Reading Strategies: Learning Vocabulary
Written by tutor Pat D.
Learning English takes time and effort but the rewards are considerable. With your increased language skills, you can qualify for many more jobs and feel much more comfortable in conversations with your neighbors, co-workers and new American friends. I would like to offer you a few simple suggestions for quickly improving your pronunciation and reading comprehension.
1.) What Is A Syllable?
In English, we break our words up into units that we call syllables. Each syllable can only contain one vowel sound. Some words are only one syllable long like the words “one, two, dog, can, pig, and sign.” Most words are made up of more than one syllable, which means there must be at least one vowel sound for each syllable. However, it is important for you to remember that one vowel sound might contain more than one vowel. For example, the word “rain” contains two vowels (“a” and “i”) but it makes only one vowel sound (“ai” sounds like a long “a”) and therefore, it has only one syllable.
2.) Making Better Connections Between Written and Spoken Words
Have you ever noticed that the words you read in a book might seem unfamiliar to you until you hear a native English speaker say the word aloud? Afterwards, you realize that you have heard this word before and even know what it means but you did not make the connection between the spoken word and the written word. It is especially frustrating because they don’t seem anything alike to you. Fortunately, there are a few tips that will help you to pronounce and recognize these words when you see them in print.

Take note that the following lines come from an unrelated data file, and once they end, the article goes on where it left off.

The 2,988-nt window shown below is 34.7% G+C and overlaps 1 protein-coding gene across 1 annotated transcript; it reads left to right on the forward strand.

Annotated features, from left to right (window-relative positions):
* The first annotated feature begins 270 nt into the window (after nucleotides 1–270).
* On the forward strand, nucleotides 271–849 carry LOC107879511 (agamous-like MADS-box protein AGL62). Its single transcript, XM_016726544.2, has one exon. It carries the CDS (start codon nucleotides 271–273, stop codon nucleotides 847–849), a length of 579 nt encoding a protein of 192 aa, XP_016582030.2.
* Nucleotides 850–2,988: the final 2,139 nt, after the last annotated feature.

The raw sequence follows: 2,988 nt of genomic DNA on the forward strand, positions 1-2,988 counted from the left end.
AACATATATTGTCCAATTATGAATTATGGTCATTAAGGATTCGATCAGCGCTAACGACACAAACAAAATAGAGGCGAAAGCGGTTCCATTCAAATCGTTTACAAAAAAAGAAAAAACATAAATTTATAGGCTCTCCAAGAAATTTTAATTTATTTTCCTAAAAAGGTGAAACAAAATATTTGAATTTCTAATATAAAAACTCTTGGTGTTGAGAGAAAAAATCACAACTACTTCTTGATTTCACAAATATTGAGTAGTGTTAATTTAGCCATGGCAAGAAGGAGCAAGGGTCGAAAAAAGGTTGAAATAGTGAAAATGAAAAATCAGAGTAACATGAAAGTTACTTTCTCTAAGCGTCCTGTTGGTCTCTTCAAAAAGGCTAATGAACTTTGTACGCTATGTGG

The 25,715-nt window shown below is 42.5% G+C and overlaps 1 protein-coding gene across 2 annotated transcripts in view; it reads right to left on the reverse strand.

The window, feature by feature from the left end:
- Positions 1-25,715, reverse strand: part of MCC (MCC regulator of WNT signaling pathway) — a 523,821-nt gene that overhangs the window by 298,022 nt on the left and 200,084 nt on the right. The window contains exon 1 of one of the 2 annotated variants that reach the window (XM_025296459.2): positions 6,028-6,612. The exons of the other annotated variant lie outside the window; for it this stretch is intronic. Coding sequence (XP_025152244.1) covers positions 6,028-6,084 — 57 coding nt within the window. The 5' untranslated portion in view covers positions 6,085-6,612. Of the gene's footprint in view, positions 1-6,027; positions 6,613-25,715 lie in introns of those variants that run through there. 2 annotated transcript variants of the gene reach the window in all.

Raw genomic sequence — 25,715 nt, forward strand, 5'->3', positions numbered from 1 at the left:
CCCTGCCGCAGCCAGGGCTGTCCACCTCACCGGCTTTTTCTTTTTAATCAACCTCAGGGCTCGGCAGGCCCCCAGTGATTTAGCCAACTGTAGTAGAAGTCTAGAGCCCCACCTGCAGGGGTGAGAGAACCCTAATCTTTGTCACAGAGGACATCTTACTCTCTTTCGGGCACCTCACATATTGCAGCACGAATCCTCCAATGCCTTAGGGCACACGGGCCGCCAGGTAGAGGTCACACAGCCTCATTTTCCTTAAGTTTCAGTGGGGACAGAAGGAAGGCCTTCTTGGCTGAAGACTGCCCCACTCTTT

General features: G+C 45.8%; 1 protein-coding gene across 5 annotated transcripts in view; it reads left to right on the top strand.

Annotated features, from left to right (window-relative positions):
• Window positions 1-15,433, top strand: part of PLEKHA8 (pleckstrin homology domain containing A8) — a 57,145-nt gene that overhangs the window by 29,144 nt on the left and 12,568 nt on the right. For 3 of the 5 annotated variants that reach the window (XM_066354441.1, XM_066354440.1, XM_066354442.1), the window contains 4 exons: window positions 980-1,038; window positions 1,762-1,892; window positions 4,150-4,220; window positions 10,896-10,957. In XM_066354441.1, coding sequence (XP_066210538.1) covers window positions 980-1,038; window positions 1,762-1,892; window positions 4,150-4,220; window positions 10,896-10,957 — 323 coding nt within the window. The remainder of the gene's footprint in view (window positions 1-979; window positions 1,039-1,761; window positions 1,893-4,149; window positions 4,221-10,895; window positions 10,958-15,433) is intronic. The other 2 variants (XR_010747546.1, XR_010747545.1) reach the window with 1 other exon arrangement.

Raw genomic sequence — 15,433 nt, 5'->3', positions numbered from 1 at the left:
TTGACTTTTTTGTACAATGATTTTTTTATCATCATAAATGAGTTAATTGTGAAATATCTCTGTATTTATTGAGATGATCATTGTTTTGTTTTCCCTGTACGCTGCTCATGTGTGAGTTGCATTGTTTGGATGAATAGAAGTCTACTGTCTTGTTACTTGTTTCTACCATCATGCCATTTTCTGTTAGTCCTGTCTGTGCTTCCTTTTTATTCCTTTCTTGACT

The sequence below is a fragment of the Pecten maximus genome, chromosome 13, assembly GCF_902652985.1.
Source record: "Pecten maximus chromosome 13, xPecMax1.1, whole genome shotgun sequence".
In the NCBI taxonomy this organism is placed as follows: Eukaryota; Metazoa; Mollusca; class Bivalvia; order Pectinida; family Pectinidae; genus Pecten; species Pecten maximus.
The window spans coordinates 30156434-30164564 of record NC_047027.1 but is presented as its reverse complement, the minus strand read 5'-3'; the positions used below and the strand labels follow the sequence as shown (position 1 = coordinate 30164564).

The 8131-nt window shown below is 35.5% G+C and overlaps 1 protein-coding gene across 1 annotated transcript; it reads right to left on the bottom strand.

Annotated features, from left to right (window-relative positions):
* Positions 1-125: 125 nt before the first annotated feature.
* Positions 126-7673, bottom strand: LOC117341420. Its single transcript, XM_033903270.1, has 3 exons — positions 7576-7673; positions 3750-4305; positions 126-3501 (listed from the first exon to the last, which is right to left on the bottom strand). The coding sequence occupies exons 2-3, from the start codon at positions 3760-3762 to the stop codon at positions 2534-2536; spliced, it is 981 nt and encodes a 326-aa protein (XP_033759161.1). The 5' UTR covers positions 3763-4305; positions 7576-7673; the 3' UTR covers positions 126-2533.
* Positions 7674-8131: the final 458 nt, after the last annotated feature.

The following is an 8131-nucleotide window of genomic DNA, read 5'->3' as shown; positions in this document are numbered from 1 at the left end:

3.) Recognizing and Pronouncing Closed Syllables
A closed syllable is one that ends with a consonant. Closed syllables contain short vowel sounds. For example: big, hat, run, pink, lock, and then. While these examples happen to be one-syllable words, this rule applies to multi-syllable words too. Take the word “ discontent.” You would divide it into three syllables: dis/con/tent. Since each syllable ends with a consonant, all the vowels are short.
4.) Recognizing and Pronouncing Open Syllables
An open syllable does NOT end in a consonant; in other words, the vowel is left open. In these cases, the vowel in the open syllable is long. For example, the first syllable in the word “report” (re/port) is open so the “e” is long. In the word, “donut” (do/nut), the first syllable ends in the vowel “o”, which is long.
5.) Pronouncing Syllables That End in a Silent “E”
When you come across a word that ends in a silent “e”, you need to apply a different rule. Since the “e” is silent, it does not create it’s own syllable so you can treat this word as a one-syllable word even though it has two vowels separated by a consonant. The silent “e” tells you that the vowel that comes before the “e” will have a long pronunciation. Examples: hope, name, dime, use, and mile. In each of these cases, the first vowel is long.
There are several other rules of greater complexity but these should help you pronounce a great many words that have given you trouble in the past. After a bit of practice, you will quickly recognize how to break words into syllables and then apply one of the rules above.